The Quest for Tenure: Job Security and Academic Freedom
The concept of tenure originated in Europe in the twelfth century! Several hundred years later, after the termination of several faculty members at Stanford University and other colleges, professors from leading universities in the United States called for the creation of a national association to develop general principles regarding tenure and legitimate bases for the termination of faculty members.' Tenure is designed to protect a faculty member by safeguarding academic freedom, ensuring a fair process prior to dismissal, and providing job security. In recent years, tenure has come under increasing attack due to the financial costs on academic institutions and concerns regarding the creation of a system of disincentives for teaching and scholarly productivity. In addition, the tenure process has been criticized for denying opportunities to women and other underrepresented groups due to the application of collegiality as a criterion for selection. The end of mandatory retirement has also created difficulties for institutions in the hiring of new faculty members and other employment issues related to an aging faculty.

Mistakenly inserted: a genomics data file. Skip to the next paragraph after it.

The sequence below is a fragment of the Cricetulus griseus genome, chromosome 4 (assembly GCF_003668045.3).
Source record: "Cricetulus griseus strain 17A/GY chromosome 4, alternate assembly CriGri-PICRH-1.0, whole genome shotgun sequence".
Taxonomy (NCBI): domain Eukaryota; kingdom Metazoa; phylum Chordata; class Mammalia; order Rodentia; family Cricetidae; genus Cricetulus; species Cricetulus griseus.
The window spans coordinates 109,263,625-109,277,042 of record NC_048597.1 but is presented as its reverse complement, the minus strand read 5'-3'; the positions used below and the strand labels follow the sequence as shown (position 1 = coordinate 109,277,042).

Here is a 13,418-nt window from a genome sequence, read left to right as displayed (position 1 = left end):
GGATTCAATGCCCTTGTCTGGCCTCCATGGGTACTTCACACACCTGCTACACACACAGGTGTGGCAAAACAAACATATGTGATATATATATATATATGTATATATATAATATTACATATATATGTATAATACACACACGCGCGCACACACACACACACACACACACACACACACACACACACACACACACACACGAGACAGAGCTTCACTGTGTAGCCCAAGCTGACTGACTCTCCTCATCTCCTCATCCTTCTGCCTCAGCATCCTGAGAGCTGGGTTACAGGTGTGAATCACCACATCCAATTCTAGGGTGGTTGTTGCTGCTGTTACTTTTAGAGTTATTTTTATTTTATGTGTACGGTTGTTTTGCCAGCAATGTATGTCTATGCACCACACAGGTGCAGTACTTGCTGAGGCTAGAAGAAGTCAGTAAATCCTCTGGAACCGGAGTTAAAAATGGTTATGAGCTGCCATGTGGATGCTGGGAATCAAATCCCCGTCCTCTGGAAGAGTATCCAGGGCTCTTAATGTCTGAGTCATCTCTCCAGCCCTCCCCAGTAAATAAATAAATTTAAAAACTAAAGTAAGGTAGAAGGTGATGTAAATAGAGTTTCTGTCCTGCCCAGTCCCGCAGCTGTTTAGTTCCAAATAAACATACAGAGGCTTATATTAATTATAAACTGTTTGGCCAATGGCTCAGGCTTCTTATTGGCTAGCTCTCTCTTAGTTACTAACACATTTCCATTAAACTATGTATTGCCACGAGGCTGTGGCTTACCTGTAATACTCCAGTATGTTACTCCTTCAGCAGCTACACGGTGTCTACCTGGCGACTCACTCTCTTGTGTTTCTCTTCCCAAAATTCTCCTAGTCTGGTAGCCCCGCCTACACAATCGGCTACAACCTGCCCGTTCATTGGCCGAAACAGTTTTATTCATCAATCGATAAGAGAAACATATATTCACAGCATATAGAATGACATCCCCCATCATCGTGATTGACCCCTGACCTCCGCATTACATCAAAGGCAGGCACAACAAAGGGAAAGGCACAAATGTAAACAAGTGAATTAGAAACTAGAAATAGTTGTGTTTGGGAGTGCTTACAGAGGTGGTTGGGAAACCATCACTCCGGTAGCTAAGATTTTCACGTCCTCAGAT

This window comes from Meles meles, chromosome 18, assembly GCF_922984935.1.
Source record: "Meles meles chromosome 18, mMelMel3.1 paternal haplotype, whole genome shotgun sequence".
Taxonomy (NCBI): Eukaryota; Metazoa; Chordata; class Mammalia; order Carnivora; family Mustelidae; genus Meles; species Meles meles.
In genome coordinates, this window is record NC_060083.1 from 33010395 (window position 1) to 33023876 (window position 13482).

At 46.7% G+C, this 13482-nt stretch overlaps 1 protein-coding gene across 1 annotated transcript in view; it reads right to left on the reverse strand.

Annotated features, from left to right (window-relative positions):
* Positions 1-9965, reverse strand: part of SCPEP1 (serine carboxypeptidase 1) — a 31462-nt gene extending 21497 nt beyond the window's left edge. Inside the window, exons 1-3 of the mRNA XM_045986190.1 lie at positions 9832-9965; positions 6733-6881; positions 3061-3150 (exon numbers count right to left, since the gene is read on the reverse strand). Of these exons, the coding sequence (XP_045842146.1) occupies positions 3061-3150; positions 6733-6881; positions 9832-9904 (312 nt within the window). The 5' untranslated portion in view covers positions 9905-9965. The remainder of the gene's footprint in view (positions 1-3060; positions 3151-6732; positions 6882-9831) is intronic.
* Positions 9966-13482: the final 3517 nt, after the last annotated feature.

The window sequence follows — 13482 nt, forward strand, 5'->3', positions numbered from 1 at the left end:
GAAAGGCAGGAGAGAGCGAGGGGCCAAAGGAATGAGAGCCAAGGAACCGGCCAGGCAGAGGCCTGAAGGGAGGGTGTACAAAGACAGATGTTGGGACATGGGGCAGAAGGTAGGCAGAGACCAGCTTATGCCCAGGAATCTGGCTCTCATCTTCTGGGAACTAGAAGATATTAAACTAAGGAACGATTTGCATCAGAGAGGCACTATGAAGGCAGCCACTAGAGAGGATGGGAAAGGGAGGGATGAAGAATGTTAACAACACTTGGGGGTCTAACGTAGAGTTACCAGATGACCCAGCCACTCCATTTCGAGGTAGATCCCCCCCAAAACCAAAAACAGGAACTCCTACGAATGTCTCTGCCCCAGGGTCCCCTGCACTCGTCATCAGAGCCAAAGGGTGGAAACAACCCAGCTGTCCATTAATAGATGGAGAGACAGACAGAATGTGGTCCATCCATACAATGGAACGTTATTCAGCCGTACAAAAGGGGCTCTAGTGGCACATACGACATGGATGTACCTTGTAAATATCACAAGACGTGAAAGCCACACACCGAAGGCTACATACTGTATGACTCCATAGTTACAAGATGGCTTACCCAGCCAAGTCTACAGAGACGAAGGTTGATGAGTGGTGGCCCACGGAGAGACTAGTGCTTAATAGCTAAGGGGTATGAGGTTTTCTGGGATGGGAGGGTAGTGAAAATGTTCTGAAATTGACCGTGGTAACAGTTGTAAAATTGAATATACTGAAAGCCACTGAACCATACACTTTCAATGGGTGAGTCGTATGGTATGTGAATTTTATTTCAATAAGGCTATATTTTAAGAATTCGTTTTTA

This Article addresses the issue of tenure as a condition of employment by examining the process for the awarding of tenure as an employment benefit and the impact of tenure on the employment relationship. Next, the Article addresses the nexus between tenure as a condition of employment and the protection of academic freedom, and the role of collegiality in the employment relationship. Finally, the Article examines the future of tenure and the specific problems of an aging faculty, financial challenges to academic institutions, and the increasing use of contract employees.
Adams, Mark L., "The Quest for Tenure: Job Security and Academic Freedom" (2006). Law Faculty Publications. 281.